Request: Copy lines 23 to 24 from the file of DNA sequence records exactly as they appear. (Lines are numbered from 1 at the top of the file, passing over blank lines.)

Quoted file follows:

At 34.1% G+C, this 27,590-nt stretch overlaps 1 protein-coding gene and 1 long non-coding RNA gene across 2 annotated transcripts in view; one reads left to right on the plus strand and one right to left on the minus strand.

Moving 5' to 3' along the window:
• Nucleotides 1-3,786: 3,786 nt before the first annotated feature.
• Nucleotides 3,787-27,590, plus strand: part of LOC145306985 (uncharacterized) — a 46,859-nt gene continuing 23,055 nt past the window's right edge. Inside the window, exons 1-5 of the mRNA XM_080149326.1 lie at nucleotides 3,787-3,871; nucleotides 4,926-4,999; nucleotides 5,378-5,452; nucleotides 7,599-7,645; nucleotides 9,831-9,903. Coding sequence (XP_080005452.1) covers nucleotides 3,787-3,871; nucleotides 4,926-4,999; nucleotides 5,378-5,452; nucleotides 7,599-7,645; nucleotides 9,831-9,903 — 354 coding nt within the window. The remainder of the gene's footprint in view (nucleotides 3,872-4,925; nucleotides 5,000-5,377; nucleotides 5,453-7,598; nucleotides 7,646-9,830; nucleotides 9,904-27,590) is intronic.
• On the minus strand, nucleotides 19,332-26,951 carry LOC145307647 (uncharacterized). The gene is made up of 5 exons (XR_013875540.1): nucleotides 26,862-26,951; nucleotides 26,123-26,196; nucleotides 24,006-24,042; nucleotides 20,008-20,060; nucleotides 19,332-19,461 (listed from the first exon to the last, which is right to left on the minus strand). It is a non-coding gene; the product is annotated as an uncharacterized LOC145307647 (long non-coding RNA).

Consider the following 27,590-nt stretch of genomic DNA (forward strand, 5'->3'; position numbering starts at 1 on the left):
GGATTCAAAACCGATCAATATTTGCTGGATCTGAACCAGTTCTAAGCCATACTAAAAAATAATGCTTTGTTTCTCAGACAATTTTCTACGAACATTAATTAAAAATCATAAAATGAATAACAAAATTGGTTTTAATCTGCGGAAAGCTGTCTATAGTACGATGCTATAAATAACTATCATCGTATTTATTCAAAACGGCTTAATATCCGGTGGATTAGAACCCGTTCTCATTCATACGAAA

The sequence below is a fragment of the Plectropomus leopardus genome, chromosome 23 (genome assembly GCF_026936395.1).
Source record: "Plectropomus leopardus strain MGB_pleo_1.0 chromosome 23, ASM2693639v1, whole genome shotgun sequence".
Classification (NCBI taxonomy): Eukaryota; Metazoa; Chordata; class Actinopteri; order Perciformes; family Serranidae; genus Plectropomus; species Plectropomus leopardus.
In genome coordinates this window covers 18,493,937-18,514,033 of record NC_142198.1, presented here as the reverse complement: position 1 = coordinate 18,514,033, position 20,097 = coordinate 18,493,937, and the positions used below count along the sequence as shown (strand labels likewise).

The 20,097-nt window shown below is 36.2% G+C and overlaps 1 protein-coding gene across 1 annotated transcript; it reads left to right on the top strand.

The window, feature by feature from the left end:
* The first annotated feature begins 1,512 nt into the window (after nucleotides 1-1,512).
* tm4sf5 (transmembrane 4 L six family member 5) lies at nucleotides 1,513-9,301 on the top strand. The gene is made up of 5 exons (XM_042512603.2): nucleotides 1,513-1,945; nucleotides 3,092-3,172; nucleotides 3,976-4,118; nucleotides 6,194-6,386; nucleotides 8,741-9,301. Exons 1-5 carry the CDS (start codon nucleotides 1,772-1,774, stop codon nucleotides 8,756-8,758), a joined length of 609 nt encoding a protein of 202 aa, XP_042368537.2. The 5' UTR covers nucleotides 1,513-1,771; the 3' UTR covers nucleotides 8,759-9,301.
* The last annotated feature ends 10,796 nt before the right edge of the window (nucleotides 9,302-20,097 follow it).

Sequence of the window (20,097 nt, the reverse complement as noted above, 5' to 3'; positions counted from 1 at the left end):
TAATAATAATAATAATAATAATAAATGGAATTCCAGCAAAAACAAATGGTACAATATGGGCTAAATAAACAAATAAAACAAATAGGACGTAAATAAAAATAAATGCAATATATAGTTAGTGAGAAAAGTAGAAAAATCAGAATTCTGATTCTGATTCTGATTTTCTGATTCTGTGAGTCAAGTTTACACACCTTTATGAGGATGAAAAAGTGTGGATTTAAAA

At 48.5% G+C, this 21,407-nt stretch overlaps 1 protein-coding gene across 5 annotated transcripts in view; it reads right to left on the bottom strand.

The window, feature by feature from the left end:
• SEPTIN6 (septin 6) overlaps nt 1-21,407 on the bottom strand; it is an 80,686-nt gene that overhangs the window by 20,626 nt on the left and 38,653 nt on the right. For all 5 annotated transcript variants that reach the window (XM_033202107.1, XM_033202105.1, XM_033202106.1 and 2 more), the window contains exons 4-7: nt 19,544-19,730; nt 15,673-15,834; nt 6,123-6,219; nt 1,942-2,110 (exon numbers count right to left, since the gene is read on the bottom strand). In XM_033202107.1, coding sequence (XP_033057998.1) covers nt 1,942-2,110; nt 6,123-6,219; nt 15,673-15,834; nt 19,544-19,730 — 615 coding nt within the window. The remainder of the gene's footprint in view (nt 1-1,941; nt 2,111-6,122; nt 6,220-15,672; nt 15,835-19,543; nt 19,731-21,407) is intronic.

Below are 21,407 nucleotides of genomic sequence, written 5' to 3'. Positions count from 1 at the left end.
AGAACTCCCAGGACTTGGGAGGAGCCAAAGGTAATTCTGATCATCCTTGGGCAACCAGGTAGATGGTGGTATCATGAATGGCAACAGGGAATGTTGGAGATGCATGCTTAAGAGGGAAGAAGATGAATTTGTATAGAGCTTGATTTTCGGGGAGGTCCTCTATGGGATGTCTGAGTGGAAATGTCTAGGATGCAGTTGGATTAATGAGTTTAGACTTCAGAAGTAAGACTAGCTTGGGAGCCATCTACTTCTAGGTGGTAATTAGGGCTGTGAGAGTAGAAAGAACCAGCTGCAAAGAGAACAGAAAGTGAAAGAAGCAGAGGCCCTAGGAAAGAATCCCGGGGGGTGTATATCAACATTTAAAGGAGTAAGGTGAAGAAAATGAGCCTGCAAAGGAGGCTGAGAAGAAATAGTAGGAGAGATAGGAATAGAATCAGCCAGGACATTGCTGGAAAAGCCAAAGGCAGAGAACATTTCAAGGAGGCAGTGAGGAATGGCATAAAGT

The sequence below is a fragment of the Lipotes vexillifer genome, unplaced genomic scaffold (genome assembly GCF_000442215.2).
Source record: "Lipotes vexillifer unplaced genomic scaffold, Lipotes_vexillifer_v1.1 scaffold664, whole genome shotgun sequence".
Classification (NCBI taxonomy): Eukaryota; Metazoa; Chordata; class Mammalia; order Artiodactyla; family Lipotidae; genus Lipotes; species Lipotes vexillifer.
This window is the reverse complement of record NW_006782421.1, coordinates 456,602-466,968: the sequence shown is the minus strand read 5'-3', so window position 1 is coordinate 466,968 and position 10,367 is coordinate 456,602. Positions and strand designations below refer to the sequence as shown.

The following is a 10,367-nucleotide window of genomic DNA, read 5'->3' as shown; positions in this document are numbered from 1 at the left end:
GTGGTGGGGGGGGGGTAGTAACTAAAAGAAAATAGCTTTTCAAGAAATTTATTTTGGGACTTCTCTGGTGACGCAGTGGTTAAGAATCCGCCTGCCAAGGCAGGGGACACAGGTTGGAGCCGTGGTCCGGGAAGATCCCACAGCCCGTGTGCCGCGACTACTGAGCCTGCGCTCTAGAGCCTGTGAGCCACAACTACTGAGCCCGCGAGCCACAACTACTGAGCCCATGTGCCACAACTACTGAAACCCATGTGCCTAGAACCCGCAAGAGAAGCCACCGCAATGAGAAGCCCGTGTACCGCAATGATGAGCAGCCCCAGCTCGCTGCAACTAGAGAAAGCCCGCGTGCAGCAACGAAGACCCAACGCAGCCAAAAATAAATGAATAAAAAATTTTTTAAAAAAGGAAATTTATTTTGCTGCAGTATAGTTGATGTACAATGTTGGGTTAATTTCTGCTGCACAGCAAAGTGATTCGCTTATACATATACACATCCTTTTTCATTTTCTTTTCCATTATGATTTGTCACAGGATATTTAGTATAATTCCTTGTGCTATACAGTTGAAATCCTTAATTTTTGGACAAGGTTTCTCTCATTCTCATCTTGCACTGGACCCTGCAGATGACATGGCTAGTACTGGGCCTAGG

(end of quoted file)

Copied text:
AGAACTCCCAGGACTTGGGAGGAGCCAAAGGTAATTCTGATCATCCTTGGGCAACCAGGTAGATGGTGGTATCATGAATGGCAACAGGGAATGTTGGAGATGCATGCTTAAGAGGGAAGAAGATGAATTTGTATAGAGCTTGATTTTCGGGGAGGTCCTCTATGGGATGTCTGAGTGGAAATGTCTAGGATGCAGTTGGATTAATGAGTTTAGACTTCAGAAGTAAGACTAGCTTGGGAGCCATCTACTTCTAGGTGGTAATTAGGGCTGTGAGAGTAGAAAGAACCAGCTGCAAAGAGAACAGAAAGTGAAAGAAGCAGAGGCCCTAGGAAAGAATCCCGGGGGGTGTATATCAACATTTAAAGGAGTAAGGTGAAGAAAATGAGCCTGCAAAGGAGGCTGAGAAGAAATAGTAGGAGAGATAGGAATAGAATCAGCCAGGACATTGCTGGAAAAGCCAAAGGCAGAGAACATTTCAAGGAGGCAGTGAGGAATGGCATAAAGT

The sequence below is a fragment of the Lipotes vexillifer genome, unplaced genomic scaffold (genome assembly GCF_000442215.2).